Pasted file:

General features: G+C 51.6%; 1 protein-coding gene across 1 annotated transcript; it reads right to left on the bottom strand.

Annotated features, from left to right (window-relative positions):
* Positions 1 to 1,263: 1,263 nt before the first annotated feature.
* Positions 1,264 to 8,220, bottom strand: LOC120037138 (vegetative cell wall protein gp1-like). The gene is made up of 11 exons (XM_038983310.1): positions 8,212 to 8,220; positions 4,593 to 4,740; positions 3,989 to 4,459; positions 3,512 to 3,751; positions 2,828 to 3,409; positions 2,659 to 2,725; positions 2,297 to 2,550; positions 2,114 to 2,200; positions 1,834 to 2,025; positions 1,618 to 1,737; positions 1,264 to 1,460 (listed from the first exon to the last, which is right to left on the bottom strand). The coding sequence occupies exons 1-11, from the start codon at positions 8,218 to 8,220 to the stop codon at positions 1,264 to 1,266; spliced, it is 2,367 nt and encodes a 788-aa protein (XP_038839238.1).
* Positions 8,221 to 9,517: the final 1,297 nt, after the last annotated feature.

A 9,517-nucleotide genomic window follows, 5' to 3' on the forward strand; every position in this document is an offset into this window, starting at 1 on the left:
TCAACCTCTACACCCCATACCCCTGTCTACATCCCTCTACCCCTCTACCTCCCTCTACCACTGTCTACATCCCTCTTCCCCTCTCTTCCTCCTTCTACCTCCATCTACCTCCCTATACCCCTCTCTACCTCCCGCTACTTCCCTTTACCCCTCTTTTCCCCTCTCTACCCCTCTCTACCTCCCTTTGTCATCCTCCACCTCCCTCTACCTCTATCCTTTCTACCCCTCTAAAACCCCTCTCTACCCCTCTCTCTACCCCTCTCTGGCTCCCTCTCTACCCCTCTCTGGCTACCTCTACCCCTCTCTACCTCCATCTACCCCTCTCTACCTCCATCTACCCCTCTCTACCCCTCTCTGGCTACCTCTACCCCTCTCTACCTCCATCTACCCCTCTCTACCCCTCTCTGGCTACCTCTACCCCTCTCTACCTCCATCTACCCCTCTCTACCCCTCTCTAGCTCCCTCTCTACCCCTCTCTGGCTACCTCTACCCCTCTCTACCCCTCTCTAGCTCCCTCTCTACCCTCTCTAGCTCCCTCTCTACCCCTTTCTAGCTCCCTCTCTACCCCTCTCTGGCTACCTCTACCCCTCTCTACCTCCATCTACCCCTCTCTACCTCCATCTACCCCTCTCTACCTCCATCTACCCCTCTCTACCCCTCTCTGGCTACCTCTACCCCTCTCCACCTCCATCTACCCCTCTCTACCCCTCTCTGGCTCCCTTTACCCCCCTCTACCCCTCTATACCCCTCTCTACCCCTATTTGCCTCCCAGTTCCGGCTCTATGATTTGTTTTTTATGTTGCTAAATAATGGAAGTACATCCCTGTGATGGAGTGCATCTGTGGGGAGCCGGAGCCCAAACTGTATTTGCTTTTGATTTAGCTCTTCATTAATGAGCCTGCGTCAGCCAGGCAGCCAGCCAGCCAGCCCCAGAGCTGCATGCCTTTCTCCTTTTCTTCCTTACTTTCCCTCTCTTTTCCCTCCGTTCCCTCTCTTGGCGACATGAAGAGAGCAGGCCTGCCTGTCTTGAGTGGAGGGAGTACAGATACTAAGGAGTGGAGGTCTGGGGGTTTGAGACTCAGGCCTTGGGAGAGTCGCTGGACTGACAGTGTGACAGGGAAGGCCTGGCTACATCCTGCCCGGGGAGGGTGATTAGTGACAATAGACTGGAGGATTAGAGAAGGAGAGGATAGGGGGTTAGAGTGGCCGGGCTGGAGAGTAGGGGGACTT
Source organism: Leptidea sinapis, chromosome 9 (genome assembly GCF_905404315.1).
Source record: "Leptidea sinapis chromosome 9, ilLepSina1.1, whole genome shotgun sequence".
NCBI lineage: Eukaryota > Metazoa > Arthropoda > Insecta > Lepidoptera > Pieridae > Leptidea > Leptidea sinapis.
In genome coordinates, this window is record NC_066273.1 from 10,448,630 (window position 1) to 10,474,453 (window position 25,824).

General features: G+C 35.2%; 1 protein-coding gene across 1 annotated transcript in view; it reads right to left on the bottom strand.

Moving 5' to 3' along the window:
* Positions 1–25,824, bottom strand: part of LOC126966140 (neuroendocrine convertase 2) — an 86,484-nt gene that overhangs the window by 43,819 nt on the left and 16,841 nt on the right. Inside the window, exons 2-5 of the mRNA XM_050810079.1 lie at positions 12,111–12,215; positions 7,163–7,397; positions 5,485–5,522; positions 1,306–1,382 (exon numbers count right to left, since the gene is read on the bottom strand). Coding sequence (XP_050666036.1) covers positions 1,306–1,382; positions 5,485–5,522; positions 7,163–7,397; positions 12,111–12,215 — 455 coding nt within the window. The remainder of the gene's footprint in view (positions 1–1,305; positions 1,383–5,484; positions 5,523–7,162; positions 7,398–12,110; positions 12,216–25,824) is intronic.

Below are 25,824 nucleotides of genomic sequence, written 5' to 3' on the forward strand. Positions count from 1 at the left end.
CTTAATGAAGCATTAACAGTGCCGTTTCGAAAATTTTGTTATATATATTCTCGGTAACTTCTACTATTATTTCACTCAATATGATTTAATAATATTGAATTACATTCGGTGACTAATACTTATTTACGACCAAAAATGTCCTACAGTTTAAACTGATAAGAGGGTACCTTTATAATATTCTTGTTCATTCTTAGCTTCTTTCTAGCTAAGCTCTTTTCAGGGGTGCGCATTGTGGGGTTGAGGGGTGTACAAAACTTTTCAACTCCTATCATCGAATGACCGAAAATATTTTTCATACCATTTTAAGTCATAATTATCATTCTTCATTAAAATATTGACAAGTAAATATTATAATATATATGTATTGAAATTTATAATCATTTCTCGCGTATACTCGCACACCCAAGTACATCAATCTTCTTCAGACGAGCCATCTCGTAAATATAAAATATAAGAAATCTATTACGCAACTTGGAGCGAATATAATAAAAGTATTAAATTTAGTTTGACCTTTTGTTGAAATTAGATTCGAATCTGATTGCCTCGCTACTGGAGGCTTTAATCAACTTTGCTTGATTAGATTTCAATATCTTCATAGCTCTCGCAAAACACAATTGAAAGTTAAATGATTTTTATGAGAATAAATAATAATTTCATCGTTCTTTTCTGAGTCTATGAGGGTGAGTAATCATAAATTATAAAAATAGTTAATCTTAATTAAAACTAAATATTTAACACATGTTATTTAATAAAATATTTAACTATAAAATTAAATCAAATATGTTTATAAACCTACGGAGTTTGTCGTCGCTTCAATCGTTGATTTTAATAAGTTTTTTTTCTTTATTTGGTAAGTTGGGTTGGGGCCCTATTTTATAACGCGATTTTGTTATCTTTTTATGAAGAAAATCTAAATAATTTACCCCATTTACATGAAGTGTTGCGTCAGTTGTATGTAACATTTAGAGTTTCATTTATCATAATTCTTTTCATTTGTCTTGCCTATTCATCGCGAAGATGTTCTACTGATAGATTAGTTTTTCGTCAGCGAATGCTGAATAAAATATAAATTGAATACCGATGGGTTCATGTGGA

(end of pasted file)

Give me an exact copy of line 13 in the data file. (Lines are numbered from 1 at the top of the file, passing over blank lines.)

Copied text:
Moving 5' to 3' along the window: